This means that oral sex using the mouth, lips, or tongue poses the same risks as other sexual activities. The only way to prevent transmission and reduce your risk of infection is to use a genital or dental condom for every sexual encounter. Keep reading to learn which STDs and STIs can be spread through oral sex, the symptoms to look out for, and how to get tested. Chlamydia is caused by the bacteria chlamydia trachomatis.
What infections can I catch through oral sex?
Oral Sex Isn't Really Safe Sex
Victorian government portal for older people, with information about government and community services and programs. Type a minimum of three characters then press UP or DOWN on the keyboard to navigate the autocompleted search results. Oral sex can be a natural and enjoyable part of sex between partners if both of you enjoy it and consent to it. You can give or receive oral sex as part of other sexual activity like vaginal or anal intercourse or on its own. But oral sex without a condom does come with risks.
Is Oral Sex Really Safe Sex?
Many people question whether oral sex is really sex. That depends on how you define sex, but one thing is clear—oral sex isn't inherently safe sex. Sexually transmitted infections STIs are definitely a risk, at least if you don't take proper precautions. Oral sex is a relatively low-risk activity for HIV transmission, particularly when compared to vaginal or anal sex. The risk of HIV is largely limited to the person performing oral sex.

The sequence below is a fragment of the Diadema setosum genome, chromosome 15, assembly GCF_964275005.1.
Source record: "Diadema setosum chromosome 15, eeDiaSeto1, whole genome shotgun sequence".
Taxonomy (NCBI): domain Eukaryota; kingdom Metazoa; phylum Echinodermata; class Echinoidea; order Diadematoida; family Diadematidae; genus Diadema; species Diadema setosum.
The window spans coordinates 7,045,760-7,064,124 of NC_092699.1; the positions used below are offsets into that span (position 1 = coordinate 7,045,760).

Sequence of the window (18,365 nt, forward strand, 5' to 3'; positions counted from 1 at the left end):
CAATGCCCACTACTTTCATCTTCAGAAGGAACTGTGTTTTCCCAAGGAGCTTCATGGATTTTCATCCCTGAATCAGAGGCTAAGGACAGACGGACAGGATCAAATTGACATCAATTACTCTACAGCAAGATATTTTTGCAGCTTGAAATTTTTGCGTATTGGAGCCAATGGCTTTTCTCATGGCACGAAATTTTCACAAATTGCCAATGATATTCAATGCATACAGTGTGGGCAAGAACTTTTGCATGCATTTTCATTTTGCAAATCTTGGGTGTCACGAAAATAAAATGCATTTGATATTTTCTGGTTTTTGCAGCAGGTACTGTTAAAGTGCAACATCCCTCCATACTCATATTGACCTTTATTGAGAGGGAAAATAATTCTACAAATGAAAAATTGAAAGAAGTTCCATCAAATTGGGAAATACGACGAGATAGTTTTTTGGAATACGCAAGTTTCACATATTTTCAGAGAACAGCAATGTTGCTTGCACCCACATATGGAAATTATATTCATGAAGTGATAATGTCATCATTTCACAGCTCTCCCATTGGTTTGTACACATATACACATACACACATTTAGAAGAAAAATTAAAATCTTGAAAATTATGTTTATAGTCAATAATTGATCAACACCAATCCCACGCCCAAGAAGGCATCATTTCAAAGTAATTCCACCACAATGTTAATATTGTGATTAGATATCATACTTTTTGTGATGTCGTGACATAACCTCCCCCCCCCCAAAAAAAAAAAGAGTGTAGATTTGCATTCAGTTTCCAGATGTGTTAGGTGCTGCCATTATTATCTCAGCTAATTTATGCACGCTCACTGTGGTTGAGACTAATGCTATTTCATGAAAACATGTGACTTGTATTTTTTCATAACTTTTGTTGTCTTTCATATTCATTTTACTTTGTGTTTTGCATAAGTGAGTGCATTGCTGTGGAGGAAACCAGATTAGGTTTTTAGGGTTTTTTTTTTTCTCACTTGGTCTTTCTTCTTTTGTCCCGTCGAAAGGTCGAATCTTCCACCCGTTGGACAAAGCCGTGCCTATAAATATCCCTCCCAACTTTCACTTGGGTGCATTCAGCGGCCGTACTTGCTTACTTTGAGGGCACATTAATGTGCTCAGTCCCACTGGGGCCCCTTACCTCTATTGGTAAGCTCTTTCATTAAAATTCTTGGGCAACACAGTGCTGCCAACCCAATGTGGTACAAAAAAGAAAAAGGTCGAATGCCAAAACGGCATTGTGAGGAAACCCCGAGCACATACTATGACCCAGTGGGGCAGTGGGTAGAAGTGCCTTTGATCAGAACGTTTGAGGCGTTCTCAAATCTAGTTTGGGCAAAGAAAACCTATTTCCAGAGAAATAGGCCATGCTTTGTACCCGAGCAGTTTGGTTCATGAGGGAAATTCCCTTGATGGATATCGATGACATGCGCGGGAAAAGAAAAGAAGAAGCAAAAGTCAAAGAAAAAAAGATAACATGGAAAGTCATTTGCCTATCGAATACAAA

Oral sex involves using the mouth, lips, or tongue to stimulate the penis fellatio , vagina cunnilingus , or anus anilingus of a sex partner. The penis and testicles and the vagina and area around the vagina are also called the genitals or genital area. Oral sex is commonly practiced by sexually-active adults. Many STDs, as well as other infections, can be spread through oral sex. Anyone exposed to an infected partner can get an STD in the mouth, throat, genitals, or rectum.